John Muir – “Father of the National Parks

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“The practical importance of the preservation of our forests is augmented by their relations to climate, soil and streams.” – John Muir

My blog today is about a man who every outdoorsman, or one who loves frequenting the National Parks, should know.  He was a naturalist, environmental philosopher, glaciologist and activist for the preservation of wilderness.  His name was John Muir.

John Muir was born in Dunbar, Scotland, on April 21, 1838 and died December 24, 1914.  He was also known as “John of the mountains” and “Father of the National Parks”.  He also founded the Sierra Club.  He was well known for his writing.  He published two articles about Wilderness Preservation in The Century Magazine that influenced the US Congress to establish Yosemite National Park in 1890.

“Only by going alone into silence, without baggage, can one truly get into the heart of the wilderness.  All other travel is mere dust and hotels and baggage and chatter.” – John Muir

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The Muir family left Scotland in 1849 headed for America.  They started a farm near Portage, Wisconsin.  The farm was known as Fountain Lake Farm and it has been designated a National Historic Landmark.  He enrolled in University of Wisconsin – Madison at the age of 22 and in 1864 moved to Canada until 1866.  Indianapolis was his new home and he went to work in a wagon wheel factory.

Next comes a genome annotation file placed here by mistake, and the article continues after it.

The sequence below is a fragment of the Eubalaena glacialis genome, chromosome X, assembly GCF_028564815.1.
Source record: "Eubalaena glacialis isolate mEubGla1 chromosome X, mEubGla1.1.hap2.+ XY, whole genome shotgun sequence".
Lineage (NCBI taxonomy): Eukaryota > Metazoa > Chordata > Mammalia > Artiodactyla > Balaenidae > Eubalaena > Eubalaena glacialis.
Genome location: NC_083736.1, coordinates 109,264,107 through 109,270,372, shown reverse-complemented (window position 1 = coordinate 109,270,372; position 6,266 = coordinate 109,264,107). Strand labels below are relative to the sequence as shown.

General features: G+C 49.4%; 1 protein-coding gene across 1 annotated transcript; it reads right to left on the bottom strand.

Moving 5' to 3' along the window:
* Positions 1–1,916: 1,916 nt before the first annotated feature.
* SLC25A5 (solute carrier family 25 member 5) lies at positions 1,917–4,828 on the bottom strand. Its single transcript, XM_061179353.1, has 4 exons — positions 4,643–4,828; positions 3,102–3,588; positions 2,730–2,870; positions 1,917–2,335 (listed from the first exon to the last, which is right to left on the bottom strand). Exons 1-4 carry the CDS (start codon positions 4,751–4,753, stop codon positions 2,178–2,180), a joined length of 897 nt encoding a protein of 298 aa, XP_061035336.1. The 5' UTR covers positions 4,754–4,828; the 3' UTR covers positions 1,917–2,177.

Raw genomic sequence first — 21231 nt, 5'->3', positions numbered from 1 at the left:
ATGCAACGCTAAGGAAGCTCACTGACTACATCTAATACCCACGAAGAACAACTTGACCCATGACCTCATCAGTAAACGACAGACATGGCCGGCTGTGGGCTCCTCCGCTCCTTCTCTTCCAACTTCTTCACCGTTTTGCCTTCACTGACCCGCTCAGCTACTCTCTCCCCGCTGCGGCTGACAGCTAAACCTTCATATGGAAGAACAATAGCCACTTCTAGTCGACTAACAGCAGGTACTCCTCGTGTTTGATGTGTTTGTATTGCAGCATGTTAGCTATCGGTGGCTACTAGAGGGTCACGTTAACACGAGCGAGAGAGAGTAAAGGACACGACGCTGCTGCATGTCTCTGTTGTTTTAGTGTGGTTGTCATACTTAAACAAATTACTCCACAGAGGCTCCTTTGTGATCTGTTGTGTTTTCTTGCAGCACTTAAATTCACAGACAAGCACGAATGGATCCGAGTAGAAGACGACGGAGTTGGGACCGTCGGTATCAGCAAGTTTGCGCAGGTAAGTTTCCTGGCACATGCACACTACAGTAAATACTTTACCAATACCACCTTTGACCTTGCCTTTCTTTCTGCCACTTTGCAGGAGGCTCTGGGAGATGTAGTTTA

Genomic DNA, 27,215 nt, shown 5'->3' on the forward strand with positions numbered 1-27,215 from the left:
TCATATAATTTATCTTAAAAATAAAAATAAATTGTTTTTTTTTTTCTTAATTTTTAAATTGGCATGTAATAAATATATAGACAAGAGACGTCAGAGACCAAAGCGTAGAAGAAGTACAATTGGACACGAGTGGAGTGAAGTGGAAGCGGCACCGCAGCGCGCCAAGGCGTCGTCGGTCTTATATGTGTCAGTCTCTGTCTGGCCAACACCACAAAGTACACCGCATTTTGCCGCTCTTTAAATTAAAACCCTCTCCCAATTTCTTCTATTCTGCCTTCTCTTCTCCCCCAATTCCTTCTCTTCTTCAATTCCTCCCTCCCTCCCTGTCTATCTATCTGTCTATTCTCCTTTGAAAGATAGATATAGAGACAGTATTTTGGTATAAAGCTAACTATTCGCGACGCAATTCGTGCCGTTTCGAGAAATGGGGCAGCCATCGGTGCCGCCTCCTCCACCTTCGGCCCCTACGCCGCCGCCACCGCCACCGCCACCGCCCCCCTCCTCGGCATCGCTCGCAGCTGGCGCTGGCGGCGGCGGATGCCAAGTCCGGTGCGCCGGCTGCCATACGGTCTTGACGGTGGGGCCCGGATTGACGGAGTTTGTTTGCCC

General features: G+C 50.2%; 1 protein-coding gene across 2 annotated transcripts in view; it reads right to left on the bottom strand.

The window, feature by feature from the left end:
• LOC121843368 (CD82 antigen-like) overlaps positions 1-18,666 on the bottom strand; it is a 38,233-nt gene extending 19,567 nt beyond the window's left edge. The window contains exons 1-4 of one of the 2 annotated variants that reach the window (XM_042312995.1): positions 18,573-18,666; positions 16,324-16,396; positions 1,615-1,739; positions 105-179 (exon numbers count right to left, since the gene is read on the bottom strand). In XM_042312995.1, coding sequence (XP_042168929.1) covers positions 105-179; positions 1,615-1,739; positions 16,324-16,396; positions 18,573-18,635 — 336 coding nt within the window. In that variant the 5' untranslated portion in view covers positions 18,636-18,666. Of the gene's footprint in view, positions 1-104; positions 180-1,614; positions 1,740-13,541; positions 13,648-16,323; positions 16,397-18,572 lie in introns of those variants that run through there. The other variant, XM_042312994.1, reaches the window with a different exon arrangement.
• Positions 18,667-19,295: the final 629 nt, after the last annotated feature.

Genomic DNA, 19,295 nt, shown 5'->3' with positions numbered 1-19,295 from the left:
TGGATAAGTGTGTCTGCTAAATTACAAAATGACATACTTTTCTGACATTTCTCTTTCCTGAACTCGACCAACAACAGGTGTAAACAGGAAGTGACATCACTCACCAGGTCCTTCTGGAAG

In September of 1867 Muir began a 1,000 mile walk that started in Kentucky and ended in Florida.  You can read about his journey in his book A Thousand – Mile Walk to the Gulf.

“Nature is ever at work building and pulling down, creating and destroying, keeping everything whirling and flowing, allowing no rest but in rhythmical motion, chasing everything in endless song out of one beautiful form into another.” – John Muir

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John was very active his whole life trying to save the wilderness and was at home in nature.  Some controversy followed him concerning some of his activism, but his love for the outdoors prevailed.

Thanks for taking the time to read my blog.  Hope you enjoyed it.  Remember, spread the love.

“In every walk with nature one receives far more than he seeks.” – John Muir

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Goodbye Winter; Hello Spring

 

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Soon winter will lose its grip and spring flowers and plants will brighten this area.

“March is a month of considerable frustration – it is so near spring and yet across a great deal of the country the weather is still so violent and changeable that outdoor activities in our yards seems light years away.” – Thalassa Cruso

The seasons will soon come full circle once again.  In a few days winter the winter season will be over and spring will be the new sheriff in town.  Mother Nature will begin a rebirth and the countryside will be filled with flowers, tender young plants and newborn forest critters.

Baseball spring training camps will become a hive of activity.  Farmers will begin preparing their fields for planting.  The hillsides will come alive as Mother Nature paints them with the colors of the wild plum, redbud and dogwood trees.